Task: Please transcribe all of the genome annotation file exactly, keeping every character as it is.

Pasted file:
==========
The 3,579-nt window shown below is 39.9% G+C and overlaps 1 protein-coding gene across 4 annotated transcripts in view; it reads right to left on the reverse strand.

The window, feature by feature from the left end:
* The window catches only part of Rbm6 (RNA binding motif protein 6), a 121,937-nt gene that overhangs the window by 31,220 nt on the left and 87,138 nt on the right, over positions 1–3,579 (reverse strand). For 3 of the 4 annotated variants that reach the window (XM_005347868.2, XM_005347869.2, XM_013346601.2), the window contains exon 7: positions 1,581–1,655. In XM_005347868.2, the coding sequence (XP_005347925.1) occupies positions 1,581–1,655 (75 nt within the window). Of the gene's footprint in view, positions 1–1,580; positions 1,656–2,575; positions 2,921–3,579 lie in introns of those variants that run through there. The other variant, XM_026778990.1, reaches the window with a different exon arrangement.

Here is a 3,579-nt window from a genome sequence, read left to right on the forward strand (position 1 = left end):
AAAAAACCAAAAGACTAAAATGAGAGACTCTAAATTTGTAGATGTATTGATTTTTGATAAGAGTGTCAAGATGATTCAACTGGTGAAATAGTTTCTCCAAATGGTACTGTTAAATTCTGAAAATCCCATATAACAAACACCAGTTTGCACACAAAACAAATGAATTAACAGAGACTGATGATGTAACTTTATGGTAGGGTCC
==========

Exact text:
The 3,579-nt window shown below is 39.9% G+C and overlaps 1 protein-coding gene across 4 annotated transcripts in view; it reads right to left on the reverse strand.

The window, feature by feature from the left end:
* The window catches only part of Rbm6 (RNA binding motif protein 6), a 121,937-nt gene that overhangs the window by 31,220 nt on the left and 87,138 nt on the right, over positions 1–3,579 (reverse strand). For 3 of the 4 annotated variants that reach the window (XM_005347868.2, XM_005347869.2, XM_013346601.2), the window contains exon 7: positions 1,581–1,655. In XM_005347868.2, the coding sequence (XP_005347925.1) occupies positions 1,581–1,655 (75 nt within the window). Of the gene's footprint in view, positions 1–1,580; positions 1,656–2,575; positions 2,921–3,579 lie in introns of those variants that run through there. The other variant, XM_026778990.1, reaches the window with a different exon arrangement.

Here is a 3,579-nt window from a genome sequence, read left to right on the forward strand (position 1 = left end):
AAAAAACCAAAAGACTAAAATGAGAGACTCTAAATTTGTAGATGTATTGATTTTTGATAAGAGTGTCAAGATGATTCAACTGGTGAAATAGTTTCTCCAAATGGTACTGTTAAATTCTGAAAATCCCATATAACAAACACCAGTTTGCACACAAAACAAATGAATTAACAGAGACTGATGATGTAACTTTATGGTAGGGTCC